Bye-bye All-Star Game, bye-bye New York

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I was at Citi Field until way after midnight last night then it took a good hour to make it back to my hotel. Then I was wired from my first All-Star experience and didn’t get to bed until it was way closer to my usual wakeup time than it was my usual bedtime. Waking up at, like, 9AM is insanity. I don’t know how you lazy people do it.

I’m getting ready to head out of New York, having taken in my first All-Star Game. Gotta say, the entire experience exceeded my expectations.  Some random observations as I prepare to book it back to America’s Heartland:

  • The Futures Game was more fun than I figured it would be. I touched on it a bit on Monday morning, but there is a lot of fun to be had seeing players you’ve never seen before. Sadly, however, way fewer people see the Futures Game than really should. Note to Major League Baseball: do not schedule the Futures Game opposite actual Major League action on Sunday. Give it its own day on Monday, move the Home Run Derby to Tuesday and the All-Star Game to Wednesday. You’d get yourself three days of feature programming and way more people could enjoy the Futures Game.
  • The Home Run Derby is probably the least interesting of the three main on-field events during All-Star Week. I don’t know how to spice it up. Maybe make a baseball triathlon of sorts, with a skills competition. Something involving running, throws from the outfield, precision bunting, whatever. I don’t know. The Derby just gets so tedious after a while, and I feel like the only reason it’s as long as it is is to justify a block of three hours of programming on ESPN. A baseball game is worth that. Batting practice isn’t.
  • Some people are saying last night’s game was uneventful. I don’t care. It felt way more like a real baseball game than a lot of recent All-Star Games. Good defense and some fun running and things. It put me in mind of 1988 baseball. And I really love 1988-style baseball. Except defense is way better now than it was in 1988.
  • I was happy this morning to wake up and read that the bulk of the commentary about last night’s game focused on Mariano Rivera being wonderful rather than “why didn’t Jim Leyland let him get the save?!” arglebargle. I’m sure some of that exists, of course. And if you think that you probably need to re-examine your priorities.
  • I rode the media bus back to Manhattan with former Royals/Rangers/Yankees/Pirates catcher Don Slaught last night. Slaught owns a company called RightViewPro which does video imaging of ballplayers for scouting and training purposes. He has come to nine straight All-Star Games where he sets up cameras to capture the swings of players, which he then breaks down, compares to others, uses for scouting and training and stuff.  Sounds like a neat operation, and not just because he claims that, if you do a video comparison, Ichiro and Mickey Mantle essentially have the same mechanics at the point of contact. Smart guy and a nice guy. And he’s fully aware that his 1990 and 1992 Strat-o-Matic cards are wonderful.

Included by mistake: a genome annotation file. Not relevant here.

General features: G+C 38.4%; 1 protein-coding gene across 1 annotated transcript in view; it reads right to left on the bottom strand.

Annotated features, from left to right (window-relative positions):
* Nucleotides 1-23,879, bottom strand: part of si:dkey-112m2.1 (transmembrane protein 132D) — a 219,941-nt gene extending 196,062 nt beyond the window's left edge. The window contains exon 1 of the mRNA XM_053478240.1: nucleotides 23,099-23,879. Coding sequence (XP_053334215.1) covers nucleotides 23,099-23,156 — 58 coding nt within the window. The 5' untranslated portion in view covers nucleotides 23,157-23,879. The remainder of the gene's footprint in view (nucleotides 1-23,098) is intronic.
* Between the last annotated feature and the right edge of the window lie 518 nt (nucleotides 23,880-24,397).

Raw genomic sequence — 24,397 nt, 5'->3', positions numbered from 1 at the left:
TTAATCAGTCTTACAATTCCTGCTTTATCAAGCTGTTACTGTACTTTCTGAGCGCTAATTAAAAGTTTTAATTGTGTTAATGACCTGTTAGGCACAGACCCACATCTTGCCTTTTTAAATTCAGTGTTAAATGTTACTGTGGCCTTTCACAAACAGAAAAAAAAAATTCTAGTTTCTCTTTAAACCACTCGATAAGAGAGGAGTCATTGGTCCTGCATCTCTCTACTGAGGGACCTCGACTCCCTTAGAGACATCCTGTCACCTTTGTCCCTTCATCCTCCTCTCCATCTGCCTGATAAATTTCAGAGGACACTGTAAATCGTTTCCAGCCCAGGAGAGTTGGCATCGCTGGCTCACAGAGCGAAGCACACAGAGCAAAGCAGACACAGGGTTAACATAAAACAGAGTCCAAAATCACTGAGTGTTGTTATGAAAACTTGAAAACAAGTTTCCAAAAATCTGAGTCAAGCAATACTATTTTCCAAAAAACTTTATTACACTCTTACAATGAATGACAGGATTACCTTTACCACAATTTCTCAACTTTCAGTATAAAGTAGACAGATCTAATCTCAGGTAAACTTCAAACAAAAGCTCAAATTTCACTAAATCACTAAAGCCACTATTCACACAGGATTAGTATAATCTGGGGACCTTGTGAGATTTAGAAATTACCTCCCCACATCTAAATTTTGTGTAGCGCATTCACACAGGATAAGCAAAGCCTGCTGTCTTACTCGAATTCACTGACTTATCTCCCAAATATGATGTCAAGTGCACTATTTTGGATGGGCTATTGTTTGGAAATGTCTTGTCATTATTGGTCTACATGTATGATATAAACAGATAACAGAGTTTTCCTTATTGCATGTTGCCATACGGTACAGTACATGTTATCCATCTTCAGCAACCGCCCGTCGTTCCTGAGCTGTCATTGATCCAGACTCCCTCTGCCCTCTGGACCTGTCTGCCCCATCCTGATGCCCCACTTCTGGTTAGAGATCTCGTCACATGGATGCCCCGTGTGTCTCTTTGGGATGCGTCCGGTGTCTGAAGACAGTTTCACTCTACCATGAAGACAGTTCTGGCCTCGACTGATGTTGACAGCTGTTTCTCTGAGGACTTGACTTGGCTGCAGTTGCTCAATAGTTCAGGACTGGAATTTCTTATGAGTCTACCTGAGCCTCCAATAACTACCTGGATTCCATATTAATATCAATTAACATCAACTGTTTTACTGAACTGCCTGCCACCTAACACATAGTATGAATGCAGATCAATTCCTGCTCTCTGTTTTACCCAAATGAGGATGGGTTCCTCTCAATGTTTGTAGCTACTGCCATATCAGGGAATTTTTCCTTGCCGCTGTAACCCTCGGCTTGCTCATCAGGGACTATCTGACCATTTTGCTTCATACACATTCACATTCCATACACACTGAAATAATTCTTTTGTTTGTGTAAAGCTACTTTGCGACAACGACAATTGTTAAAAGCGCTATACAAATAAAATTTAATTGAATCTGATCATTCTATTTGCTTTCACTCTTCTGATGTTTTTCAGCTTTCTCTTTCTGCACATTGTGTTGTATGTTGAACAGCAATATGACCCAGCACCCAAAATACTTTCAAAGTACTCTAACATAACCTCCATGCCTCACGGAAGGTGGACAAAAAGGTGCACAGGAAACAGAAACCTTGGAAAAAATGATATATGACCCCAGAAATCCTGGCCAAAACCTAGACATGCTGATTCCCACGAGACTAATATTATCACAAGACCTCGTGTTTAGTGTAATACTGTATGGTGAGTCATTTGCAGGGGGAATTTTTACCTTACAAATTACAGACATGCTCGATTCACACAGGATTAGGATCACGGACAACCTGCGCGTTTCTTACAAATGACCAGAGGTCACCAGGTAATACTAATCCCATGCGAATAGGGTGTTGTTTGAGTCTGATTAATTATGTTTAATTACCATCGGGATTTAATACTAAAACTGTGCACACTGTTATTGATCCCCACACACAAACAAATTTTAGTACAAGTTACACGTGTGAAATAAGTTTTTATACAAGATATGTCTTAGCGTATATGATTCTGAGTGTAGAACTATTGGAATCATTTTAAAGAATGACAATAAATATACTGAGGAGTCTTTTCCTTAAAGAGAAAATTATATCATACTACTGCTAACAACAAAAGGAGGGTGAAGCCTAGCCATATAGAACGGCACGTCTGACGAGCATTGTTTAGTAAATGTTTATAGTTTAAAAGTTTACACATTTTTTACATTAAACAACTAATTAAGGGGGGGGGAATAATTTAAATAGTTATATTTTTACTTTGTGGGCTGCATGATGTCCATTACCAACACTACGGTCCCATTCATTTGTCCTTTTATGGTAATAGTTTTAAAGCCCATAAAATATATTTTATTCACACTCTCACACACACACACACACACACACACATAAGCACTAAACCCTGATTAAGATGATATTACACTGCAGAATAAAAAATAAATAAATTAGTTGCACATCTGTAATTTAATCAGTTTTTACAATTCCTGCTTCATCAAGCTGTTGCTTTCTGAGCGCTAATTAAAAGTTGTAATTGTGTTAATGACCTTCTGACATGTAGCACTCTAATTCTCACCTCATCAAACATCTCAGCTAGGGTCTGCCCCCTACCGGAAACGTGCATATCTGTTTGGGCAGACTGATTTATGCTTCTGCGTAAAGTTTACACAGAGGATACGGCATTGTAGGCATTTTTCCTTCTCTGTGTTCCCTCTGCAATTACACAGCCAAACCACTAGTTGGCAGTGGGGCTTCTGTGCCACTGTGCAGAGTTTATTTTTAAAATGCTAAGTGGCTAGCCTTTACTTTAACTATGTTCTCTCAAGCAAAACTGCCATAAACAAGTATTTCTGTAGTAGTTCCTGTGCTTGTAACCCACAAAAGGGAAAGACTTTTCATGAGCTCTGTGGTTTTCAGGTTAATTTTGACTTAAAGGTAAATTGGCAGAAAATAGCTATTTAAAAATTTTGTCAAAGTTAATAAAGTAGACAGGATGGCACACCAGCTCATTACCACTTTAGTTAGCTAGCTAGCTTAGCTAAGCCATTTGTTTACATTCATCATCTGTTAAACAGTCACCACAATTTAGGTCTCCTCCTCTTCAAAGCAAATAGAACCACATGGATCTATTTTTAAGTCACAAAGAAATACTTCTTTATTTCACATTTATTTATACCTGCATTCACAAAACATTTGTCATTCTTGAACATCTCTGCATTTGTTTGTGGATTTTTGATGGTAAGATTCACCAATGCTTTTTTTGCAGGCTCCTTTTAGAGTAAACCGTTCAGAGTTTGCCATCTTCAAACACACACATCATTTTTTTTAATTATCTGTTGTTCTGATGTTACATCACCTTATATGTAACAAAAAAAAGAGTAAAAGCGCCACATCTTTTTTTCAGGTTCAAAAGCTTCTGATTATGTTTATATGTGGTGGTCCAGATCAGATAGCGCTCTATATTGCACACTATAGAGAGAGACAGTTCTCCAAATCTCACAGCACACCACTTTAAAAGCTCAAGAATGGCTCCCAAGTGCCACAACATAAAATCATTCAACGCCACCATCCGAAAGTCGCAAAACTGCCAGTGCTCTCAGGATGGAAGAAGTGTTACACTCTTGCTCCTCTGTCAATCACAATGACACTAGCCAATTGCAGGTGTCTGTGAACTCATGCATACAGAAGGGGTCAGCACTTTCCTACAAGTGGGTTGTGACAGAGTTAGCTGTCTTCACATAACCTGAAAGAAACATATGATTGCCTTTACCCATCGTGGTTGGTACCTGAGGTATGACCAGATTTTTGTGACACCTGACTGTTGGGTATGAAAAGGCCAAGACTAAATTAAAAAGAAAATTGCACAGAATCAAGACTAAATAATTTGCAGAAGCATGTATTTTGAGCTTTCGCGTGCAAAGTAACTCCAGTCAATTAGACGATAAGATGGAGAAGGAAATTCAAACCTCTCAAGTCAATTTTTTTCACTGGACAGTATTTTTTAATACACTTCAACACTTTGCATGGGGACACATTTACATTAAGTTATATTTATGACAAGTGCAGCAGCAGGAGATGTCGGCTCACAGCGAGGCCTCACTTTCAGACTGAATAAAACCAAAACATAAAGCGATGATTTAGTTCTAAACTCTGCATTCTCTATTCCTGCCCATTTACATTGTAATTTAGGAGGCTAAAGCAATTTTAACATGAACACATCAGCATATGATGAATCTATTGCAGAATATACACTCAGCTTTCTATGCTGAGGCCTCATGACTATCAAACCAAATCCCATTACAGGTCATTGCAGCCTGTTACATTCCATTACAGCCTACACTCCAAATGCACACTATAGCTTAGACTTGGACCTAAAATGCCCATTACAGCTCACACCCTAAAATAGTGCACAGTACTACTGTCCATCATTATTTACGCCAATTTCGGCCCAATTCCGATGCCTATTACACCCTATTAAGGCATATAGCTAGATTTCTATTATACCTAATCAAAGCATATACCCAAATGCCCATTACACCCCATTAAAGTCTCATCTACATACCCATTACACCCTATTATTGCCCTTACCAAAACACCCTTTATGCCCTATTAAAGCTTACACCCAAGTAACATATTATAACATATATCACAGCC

• I’m not sure how it happened, but there are a lot of you in comments and on Twitter who got it in their head that I hate New York. Nothing could be further from the truth. New York is wonderful and amazing. To visit. Which is what I am doing, so this has been a fantastic few days. To the extent I’ve been critical or complainy it’s way more about me and my sensibilities not being all that compatible with life in a giant city for more than a few days, not a criticism of the city itself. In other words, it’s not you, New York, it’s me. And I know that. Besides, this place is beautiful. Even at 1AM:

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Thanks for everything New York. Hope Minneapolis is just as much fun for next year’s All-Star Game.

Jose Reyes is hitless in 20 plate appearances to start the season

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Mets backup infielder Jose Reyes pinch-hit and popped up in the top of the eighth inning of Thursday night’s game in Atlanta against the Braves. That ran his streak up to 20 consecutive hitless plate appearances to start the 2018 season. He has reached base once, however, on a walk, so there’s that.

Reyes, 34, signed a one-year, $2 million contract with the Mets near the end of January. At the time, the Mets hadn’t yet signed Todd Frazier, so Reyes was in the mix to contribute as a utilityman but he has operated as a bat off the bench for the most part this season.

One wonders how much longer the Mets are going to let Reyes flounder. According to FanGraphs, he has already been worth a half-win less than a replacement-level player. Only eight other players have been as bad or worse this season.